I have read Lisa’s article many times. I understand what she is saying especially as it relates to polygenic diseases. That is where pedigree clearances come into play. I can understand that some dogs way back when may not have submitted hip x-rays, but personally, I would not buy a dog where both parents do not have clear hips. With hips you need as many “good” genes as possible which imo is the purpose of obtaining that clearance. I understand it is not a guarantee.


        1. hmmm, that was just an example about submitting x-ray’s but I am sure it happens even today and considering that you can not submit until they are 2 years of age there are other factors that play in how the hips may look such as environmental causes. I myself would agree that DM tests are not the end all or be all however, in my opinion neither are the others, they are a tool to use in breeding decisions and if we were to base those decisions solely on passing scores from every test for every dog we would in our breed greatly diminish our gene pool and be omitting dogs that have a lot to offer our breed. I like to look at the whole dog not just test scores because as we all know those can be wrong. My number one thing I look at first is temperament, then go down my list of priorities. I think that is the bottom line of what we are both saying here, it is what each of us hold as our priorities for a dog that we can live with.
          Great discussion!


  4. Great and important post! I think the contract is very important, it shows how much the breeder really stands behind their pups. I see a lot of questionable contracts come through the vet that leave me questioning if the new puppy buyers even read it all the way through!


  5. I loved this post Misty and thank you for the shout out! While I tend to shout, “rescue, rescue” I recognize that is not the route for all.

    I love to hear of responsible breeders such as yourself, who care about their puppies and would NEVER, EVER think of selling them in a pet store!! I wonder if the breeder has the option of adding in training? What kind of training will be provided to the puppy?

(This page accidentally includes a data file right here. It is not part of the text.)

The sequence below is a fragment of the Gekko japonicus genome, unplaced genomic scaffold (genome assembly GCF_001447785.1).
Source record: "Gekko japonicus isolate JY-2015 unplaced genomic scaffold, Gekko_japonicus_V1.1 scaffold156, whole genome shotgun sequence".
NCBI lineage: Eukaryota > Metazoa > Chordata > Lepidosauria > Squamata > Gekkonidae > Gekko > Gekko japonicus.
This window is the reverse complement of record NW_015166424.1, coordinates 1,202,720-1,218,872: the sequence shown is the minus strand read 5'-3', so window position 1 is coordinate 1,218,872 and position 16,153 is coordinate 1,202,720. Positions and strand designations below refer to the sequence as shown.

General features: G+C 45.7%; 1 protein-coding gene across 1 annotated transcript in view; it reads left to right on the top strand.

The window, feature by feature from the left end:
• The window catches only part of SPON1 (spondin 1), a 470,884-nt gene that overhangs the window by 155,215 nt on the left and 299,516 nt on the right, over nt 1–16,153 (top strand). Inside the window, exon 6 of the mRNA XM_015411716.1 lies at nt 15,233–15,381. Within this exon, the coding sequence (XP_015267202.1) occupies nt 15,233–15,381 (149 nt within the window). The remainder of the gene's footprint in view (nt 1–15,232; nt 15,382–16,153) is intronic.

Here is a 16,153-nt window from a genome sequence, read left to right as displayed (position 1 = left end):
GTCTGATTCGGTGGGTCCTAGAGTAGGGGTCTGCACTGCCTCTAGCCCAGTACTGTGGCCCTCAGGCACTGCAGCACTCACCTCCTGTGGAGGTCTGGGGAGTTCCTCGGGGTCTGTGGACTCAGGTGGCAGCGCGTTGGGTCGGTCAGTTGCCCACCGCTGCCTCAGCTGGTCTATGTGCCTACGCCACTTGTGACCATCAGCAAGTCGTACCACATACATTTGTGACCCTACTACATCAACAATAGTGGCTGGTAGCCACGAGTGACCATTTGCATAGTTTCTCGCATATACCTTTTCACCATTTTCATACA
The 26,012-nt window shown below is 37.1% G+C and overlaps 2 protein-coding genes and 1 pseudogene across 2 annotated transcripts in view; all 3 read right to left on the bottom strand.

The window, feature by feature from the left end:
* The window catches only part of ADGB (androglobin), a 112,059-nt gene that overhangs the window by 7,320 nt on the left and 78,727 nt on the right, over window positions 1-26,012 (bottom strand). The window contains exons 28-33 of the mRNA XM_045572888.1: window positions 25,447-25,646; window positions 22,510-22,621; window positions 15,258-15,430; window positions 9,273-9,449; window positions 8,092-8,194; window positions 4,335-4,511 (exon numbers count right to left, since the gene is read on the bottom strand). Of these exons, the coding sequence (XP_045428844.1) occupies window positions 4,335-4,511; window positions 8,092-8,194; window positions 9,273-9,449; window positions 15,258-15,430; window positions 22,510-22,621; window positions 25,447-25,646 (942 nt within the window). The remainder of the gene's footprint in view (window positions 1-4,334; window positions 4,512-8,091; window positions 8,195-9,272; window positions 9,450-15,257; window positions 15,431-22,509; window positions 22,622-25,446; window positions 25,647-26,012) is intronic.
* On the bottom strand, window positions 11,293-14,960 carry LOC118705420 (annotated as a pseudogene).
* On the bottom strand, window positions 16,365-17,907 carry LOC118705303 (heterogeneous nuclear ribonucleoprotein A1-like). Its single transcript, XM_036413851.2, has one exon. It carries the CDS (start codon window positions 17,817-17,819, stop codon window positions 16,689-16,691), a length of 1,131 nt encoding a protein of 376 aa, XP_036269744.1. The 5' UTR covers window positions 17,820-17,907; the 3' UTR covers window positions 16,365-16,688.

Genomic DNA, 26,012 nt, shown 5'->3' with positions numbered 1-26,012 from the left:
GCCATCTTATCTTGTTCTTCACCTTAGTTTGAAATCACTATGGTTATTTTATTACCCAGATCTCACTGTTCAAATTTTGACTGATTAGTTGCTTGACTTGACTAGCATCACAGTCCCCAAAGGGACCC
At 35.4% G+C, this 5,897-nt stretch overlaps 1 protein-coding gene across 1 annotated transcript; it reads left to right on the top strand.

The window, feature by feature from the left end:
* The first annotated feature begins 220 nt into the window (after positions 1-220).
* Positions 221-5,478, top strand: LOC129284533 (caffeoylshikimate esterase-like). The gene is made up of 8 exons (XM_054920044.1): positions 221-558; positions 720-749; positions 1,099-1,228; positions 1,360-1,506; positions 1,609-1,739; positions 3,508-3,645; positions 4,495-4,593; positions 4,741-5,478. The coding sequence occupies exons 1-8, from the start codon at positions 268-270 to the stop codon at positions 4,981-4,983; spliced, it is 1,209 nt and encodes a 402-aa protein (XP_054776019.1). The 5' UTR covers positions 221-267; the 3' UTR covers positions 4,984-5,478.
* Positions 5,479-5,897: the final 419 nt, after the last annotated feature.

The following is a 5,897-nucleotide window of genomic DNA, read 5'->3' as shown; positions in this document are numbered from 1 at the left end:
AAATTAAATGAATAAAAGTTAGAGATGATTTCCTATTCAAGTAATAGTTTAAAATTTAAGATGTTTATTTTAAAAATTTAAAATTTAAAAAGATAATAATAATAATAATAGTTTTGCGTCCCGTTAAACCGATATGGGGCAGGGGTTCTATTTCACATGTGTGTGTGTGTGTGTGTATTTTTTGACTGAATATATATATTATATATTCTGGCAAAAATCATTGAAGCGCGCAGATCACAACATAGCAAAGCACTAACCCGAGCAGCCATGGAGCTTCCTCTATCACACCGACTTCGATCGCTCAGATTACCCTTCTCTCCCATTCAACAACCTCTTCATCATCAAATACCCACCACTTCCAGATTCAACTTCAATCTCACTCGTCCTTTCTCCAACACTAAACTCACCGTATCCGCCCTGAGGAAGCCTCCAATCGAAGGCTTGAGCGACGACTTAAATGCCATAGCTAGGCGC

As we both know, training is key. 🙂

    I’m looking forward to part 2, even though I would probably never buy from a breeder. But I have to tell you I was doing some research and saw golden/labs advertised. This is the breed that my Sampson is and if ever I were to buy from a breeder, that would be the dog. 🙂

    Thank you again for the shout out!


  6. Such invaluable information. Wish I’d seen this before buying Henry. Not that anything’s wrong with him, it’s just that I could have been better informed and more knowledgeable about his history, had I known what to ask. Thanks!


  7. This is my third time trying to answer because I have tendency to write a book. You have had great discussions also. As far as purchasing you need to do research and know what is important in that breed and what you want in a dog. Second all those questions were easily answered by my breeder and should be; a good breeder wants their dogs to go to the right people. People who will raise them to be happy, healthy and loved. I want to pay for a dog that will be healthy and that I will not lose in the first few years due to bad breeding, diseases that could have been prevented. My breeder also requires that if for some reason you cannot keep the dog it must be returned to her so she can find it a good home not just sold to anyone. (I tried to shorten this so if I left out something I’m sorry, I am not capable of giving a short answer on the importance of healthy well bred dogs). When I wanted My Newfs I looked for a long time to find one of the best breeders for the Health, temperament, and physical capability of performing the tasks for which they are bred.


  8. Great post!!! It is amazing what ppl will ask when they are looking for a puppy. Will they chew on things is a favorite… um.. yeah they are a puppy….. do they bring in a lot of dirt with them is another…. do they bark is another…. I had someone get mad at me for I do all our shots except rabies and they thought the vet should be the only ones doing them…. oh and I love when they first ask the price and immediately offer half….. I usually hang up the phone then….

    Despite all that seeing those pups from birth and living the adventure of life and seeing them open their eyes, walk, run, growl, bark and everything else they do the first time is amazing….. giving them to their new forever home is the hardest part….. we always ask ppl to send us pictures and update us…. most do. 🙂


    1. Thank you for your comment, I thought I was the only one who thought like that 😉 I don’t mind being asked the price but I just wouldn’t lead off with that question. And oh yes had a couple of those that thought they could barter. I do love updates and so very much appreciate them!

      Totally agree, rearing those puppies and seeing the first of everything is unbelievable and I really can not even put in to words how I felt about the whole thing…I laughed, I cried and I tried to document with photos and this blog of course the whole thing.

      Take Care My Friend


  9. Great and important post! So many important pieces that you brought up, and that were brought up in follow up discussion! It saddens me how many people have the very wrong impression of what breeders can be…and then all the people who think that they should breed just because they “paid so much to get our pure bred puppy, we just want to make a little money back”….ey ey ey!

    Health testing is such a great tool, but so misunderstood at the same time. So many things to love about this post and all the comments…I could have just “like”, “like”, “liked” away! 🙂